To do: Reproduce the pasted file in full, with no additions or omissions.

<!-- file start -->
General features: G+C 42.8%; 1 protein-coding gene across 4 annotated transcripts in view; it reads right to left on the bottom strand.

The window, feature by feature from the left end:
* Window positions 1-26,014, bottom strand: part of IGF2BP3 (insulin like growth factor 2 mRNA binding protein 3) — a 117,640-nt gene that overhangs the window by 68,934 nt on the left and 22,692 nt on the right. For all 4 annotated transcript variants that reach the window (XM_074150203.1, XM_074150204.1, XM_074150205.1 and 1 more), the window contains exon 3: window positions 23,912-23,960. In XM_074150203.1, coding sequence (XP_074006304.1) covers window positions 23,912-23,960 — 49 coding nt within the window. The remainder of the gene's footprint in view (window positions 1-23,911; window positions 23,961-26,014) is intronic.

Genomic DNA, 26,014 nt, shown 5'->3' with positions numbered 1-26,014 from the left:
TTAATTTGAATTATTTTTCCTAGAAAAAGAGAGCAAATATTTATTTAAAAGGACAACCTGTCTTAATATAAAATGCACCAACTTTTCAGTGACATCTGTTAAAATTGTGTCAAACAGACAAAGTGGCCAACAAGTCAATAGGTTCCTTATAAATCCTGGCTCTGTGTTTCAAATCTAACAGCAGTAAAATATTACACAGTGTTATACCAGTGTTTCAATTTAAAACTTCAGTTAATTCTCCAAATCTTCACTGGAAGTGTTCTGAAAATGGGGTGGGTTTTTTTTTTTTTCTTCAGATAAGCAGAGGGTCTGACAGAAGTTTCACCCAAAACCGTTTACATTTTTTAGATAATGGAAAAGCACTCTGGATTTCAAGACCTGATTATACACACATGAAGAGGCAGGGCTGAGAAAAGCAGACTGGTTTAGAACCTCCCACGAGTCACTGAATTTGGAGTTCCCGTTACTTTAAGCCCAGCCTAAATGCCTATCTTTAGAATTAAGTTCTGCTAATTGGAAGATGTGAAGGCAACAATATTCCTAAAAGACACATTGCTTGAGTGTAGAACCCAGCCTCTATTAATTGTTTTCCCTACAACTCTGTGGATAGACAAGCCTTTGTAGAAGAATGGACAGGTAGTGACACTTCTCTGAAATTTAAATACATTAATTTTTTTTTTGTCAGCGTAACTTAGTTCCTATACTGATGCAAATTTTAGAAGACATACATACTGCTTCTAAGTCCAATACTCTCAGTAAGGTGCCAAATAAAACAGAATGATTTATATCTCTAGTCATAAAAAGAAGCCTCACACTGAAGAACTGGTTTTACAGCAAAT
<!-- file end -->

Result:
General features: G+C 42.8%; 1 protein-coding gene across 4 annotated transcripts in view; it reads right to left on the bottom strand.

The window, feature by feature from the left end:
* Window positions 1-26,014, bottom strand: part of IGF2BP3 (insulin like growth factor 2 mRNA binding protein 3) — a 117,640-nt gene that overhangs the window by 68,934 nt on the left and 22,692 nt on the right. For all 4 annotated transcript variants that reach the window (XM_074150203.1, XM_074150204.1, XM_074150205.1 and 1 more), the window contains exon 3: window positions 23,912-23,960. In XM_074150203.1, coding sequence (XP_074006304.1) covers window positions 23,912-23,960 — 49 coding nt within the window. The remainder of the gene's footprint in view (window positions 1-23,911; window positions 23,961-26,014) is intronic.

Genomic DNA, 26,014 nt, shown 5'->3' with positions numbered 1-26,014 from the left:
TTAATTTGAATTATTTTTCCTAGAAAAAGAGAGCAAATATTTATTTAAAAGGACAACCTGTCTTAATATAAAATGCACCAACTTTTCAGTGACATCTGTTAAAATTGTGTCAAACAGACAAAGTGGCCAACAAGTCAATAGGTTCCTTATAAATCCTGGCTCTGTGTTTCAAATCTAACAGCAGTAAAATATTACACAGTGTTATACCAGTGTTTCAATTTAAAACTTCAGTTAATTCTCCAAATCTTCACTGGAAGTGTTCTGAAAATGGGGTGGGTTTTTTTTTTTTTCTTCAGATAAGCAGAGGGTCTGACAGAAGTTTCACCCAAAACCGTTTACATTTTTTAGATAATGGAAAAGCACTCTGGATTTCAAGACCTGATTATACACACATGAAGAGGCAGGGCTGAGAAAAGCAGACTGGTTTAGAACCTCCCACGAGTCACTGAATTTGGAGTTCCCGTTACTTTAAGCCCAGCCTAAATGCCTATCTTTAGAATTAAGTTCTGCTAATTGGAAGATGTGAAGGCAACAATATTCCTAAAAGACACATTGCTTGAGTGTAGAACCCAGCCTCTATTAATTGTTTTCCCTACAACTCTGTGGATAGACAAGCCTTTGTAGAAGAATGGACAGGTAGTGACACTTCTCTGAAATTTAAATACATTAATTTTTTTTTTGTCAGCGTAACTTAGTTCCTATACTGATGCAAATTTTAGAAGACATACATACTGCTTCTAAGTCCAATACTCTCAGTAAGGTGCCAAATAAAACAGAATGATTTATATCTCTAGTCATAAAAAGAAGCCTCACACTGAAGAACTGGTTTTACAGCAAAT